A beginner’s guide to Haruki Murakami

Haruki Murakami’s fiction and non-fiction is known for its unique ability to seamlessly blur the surreal with the ordinary.

Someone I know once likened reading a Murakami to repeat meetings with an enigmatic yet unknowable stranger (the one who never seems to remember your name). Just when you start searching for a conversational exit, you find yourself invested in the most compelling yet bizarre story – could all of this be true? You wonder.

You make a pact to clarify a few things when you see them next; you know full well you’ll never do it. Somehow the line between real and unreal has no place here.

Want to dip your toes into Murakami but don’t know where to begin? Below are some of our suggestions from the author’s vast catalogue of work.


If you love short stories, or have already read everything he’s written

First Person Singular

The eight masterly stories in this new collection are all told in the first person by a classic Murakami narrator. From nostalgic memories of youth, meditations on music and an ardent love of baseball to dreamlike scenarios, an encounter with a talking monkey and invented jazz albums, together these stories challenge the boundaries between our minds and the exterior world. Occasionally, a narrator who may or may not be Murakami himself is present. Is it memoir or fiction? The reader decides.

Philosophical and mysterious, the stories in First Person Singular all touch beautifully on love and solitude, childhood and memory… all with a signature Murakami twist.


If you want to read a peak-Murakami novel

Kafka on the Shore

Kafka on the Shore follows the fortunes of two remarkable characters. Kafka Tamura runs away from home at fifteen, under the shadow of his father’s dark prophesy, while the ageing Nakata, tracker of lost cats, who never recovered from a bizarre childhood affliction, soon finds his pleasantly simplified life suddenly turned upside down.

Their parallel odysseys are enriched throughout by vivid accomplices and mesmerising dramas. Cats converse with people; fish tumble from the sky; a ghostlike pimp deploys a Hegel-spouting girl of the night; a forest harbours soldiers apparently un-aged since WWII. There is a savage killing, but the identity of both victim and killer is a riddle.

Murakami’s novel is at once a classic quest, but it is also a bold exploration of mythic and contemporary taboos, of patricide, of mother-love, of sister-love.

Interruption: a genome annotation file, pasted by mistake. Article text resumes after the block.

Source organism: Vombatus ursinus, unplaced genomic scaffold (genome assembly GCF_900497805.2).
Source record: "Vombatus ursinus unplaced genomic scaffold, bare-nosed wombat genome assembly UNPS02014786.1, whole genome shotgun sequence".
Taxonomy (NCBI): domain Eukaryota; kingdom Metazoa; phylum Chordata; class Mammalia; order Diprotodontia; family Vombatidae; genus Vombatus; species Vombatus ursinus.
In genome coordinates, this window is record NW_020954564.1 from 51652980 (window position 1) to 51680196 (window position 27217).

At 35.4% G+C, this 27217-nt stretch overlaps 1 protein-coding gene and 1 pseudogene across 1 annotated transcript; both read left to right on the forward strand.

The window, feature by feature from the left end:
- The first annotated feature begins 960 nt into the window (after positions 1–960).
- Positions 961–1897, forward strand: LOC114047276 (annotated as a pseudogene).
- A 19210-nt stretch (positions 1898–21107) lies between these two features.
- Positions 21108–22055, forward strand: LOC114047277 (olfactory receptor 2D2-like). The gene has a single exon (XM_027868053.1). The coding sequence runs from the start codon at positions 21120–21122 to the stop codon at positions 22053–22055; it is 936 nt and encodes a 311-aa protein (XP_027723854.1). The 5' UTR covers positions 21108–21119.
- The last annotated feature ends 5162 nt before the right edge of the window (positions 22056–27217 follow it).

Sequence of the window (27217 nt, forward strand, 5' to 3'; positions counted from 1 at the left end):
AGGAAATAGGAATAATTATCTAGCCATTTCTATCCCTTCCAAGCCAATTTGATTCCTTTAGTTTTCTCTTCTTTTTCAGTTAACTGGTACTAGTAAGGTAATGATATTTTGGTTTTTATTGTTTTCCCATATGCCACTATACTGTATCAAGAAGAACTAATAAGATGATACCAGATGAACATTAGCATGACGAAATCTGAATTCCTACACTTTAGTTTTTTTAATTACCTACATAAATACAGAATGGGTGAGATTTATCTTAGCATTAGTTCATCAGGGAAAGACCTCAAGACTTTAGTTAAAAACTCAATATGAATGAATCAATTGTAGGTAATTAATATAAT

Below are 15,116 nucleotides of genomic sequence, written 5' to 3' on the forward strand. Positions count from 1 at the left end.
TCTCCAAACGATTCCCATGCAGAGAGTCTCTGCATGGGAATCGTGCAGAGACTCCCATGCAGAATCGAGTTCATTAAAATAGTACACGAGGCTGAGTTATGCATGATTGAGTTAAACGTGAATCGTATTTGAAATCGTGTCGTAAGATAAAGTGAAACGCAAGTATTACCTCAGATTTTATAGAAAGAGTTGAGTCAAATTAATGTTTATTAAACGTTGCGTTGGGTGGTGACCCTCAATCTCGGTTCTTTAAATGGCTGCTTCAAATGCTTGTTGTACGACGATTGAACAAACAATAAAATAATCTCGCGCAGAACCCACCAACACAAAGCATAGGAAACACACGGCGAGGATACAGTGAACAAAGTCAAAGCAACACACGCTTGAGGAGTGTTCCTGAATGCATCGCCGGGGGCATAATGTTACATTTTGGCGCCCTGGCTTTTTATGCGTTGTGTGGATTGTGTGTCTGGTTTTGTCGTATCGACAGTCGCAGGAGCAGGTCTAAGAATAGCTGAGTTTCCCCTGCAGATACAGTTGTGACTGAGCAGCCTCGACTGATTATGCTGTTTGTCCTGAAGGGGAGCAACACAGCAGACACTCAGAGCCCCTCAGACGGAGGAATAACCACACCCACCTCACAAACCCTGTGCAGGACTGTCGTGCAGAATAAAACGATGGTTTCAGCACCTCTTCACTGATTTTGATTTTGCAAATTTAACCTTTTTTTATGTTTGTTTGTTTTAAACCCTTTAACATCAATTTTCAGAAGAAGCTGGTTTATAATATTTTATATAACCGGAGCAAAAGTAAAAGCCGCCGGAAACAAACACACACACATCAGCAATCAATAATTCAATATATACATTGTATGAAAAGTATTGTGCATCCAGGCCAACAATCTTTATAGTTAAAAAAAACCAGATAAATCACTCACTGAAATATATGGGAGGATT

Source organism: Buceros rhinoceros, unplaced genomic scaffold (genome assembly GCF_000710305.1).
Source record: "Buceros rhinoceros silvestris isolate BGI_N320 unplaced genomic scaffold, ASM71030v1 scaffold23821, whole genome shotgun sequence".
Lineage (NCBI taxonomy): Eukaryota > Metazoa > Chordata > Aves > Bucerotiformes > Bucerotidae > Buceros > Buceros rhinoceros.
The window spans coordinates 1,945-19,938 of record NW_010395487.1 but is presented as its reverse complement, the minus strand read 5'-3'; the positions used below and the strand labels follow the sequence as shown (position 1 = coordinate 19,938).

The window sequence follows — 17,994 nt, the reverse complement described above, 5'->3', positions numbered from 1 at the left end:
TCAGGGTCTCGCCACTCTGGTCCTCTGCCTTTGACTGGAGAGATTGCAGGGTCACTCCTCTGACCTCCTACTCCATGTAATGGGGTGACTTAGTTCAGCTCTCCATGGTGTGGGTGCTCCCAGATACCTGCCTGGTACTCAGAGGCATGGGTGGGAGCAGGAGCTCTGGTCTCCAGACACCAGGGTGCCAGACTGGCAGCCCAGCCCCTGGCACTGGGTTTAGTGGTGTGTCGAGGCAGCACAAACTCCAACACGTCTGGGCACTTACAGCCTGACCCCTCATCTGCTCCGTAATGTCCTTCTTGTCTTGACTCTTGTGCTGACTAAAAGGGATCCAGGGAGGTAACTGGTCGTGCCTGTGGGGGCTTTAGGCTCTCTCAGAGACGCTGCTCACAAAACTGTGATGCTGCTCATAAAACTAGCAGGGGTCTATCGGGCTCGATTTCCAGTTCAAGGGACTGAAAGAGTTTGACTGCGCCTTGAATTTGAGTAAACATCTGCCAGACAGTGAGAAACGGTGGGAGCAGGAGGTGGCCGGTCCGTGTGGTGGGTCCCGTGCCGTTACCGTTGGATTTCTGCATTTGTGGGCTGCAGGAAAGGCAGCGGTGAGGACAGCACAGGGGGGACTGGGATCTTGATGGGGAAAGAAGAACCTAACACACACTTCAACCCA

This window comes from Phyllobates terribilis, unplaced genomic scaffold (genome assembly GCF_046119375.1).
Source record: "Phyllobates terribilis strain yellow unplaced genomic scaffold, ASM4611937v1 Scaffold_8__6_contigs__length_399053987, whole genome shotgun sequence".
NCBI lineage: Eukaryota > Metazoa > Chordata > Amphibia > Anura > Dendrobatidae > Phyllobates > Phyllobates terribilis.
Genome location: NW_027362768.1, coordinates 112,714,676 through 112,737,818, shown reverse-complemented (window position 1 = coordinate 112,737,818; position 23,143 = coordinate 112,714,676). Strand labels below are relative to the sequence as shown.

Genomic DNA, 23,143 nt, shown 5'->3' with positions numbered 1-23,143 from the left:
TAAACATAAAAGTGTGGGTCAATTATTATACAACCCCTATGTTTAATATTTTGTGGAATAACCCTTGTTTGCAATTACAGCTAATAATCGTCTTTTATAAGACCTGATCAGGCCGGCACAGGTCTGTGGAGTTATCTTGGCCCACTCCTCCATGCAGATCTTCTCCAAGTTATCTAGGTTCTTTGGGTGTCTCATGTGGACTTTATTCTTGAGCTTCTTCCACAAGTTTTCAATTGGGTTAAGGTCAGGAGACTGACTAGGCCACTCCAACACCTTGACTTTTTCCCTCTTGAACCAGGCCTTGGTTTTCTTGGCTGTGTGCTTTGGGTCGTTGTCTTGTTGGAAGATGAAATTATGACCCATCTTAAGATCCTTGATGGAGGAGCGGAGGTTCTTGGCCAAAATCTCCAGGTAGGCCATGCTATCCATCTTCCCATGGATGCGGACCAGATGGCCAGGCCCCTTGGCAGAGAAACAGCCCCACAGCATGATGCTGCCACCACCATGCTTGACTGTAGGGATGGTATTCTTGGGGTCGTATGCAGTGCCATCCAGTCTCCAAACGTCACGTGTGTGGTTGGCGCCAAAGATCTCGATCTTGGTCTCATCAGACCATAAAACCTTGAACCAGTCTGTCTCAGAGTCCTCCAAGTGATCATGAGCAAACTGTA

If you love leaning into surprising and surreal narratives

A Wild Sheep Chase

It begins simply enough: A twenty-something advertising executive receives a postcard from a friend, and casually appropriates the image for an insurance company’s advertisement. What he doesn’t realise is that included in the pastoral scene is a mutant sheep with a star on its back, and in using this photo he has unwittingly captured the attention of a man in black who offers a menacing ultimatum - find the sheep or face dire consequences.

Thus begins a surreal and elaborate quest that takes our hero from the urban haunts of Tokyo to the remote and snowy mountains of northern Japan, where he confronts not only the mythological sheep, but the confines of tradition and the demons deep within himself.


If you are in the mood for an absolute epic


The year is 1Q84. This is the real world, there is no doubt about that.

But in this world, there are two moons in the sky.

In this world, the fates of two people, Tengo and Aomame, are closely intertwined. They are each, in their own way, doing something very dangerous. And in this world, there seems no way to save them both. Something extraordinary is starting.


If you’ve always suspected there’s strangeness in the suburbs

The Wind-Up Bird Chronicle

Toru Okada’s cat has disappeared and this has unsettled his wife, who is herself growing more distant every day. Then there are the increasingly explicit telephone calls he has started receiving.

As this compelling story unfolds, the tidy suburban realities of Okada’s vague and blameless life, spent cooking, reading, listening to jazz and opera and drinking beer at the kitchen table, are turned inside out, and he embarks on a bizarre journey, guided (however obscurely) by a succession of characters, each with a tale to tell.


If you like straight-up nostalgic coming-of-age stories

Norwegian Wood

This haunting, enigmatic love story turned Murakami into a literary superstar in Japan, and is his bestselling title throughout the world.

When he hears her favourite Beatles song, Toru Watanabe recalls his first love Naoko, the girlfriend of his best friend Kizuki. Immediately he is transported back almost twenty years to his student days in Tokyo, adrift in a world of uneasy friendships, casual sex, passion, loss and desire - to a time when an impetuous young woman called Midori marches into his life and he has to choose between the future and the past.


If you’ve only ever read Murakami’s fiction


Murakami tells the true story behind an act of terrorism that turned an average Monday morning into a national disaster. In spite of the perpetrators' intentions, the Tokyo gas attack left only twelve people dead, but thousands were injured and many suffered serious after-effects.

Murakami interviews the victims to try and establish precisely what happened on the subway that day. He also interviews members and ex-members of the doomsdays cult responsible, in the hope that they might be able to explain the reason for the attack and how it was that their guru instilled such devotion in his followers.

 Special price Read review
First Person Singular

First Person Singular

Haruki Murakami, Philip Gabriel

$34.99Buy now

Finding stock availability...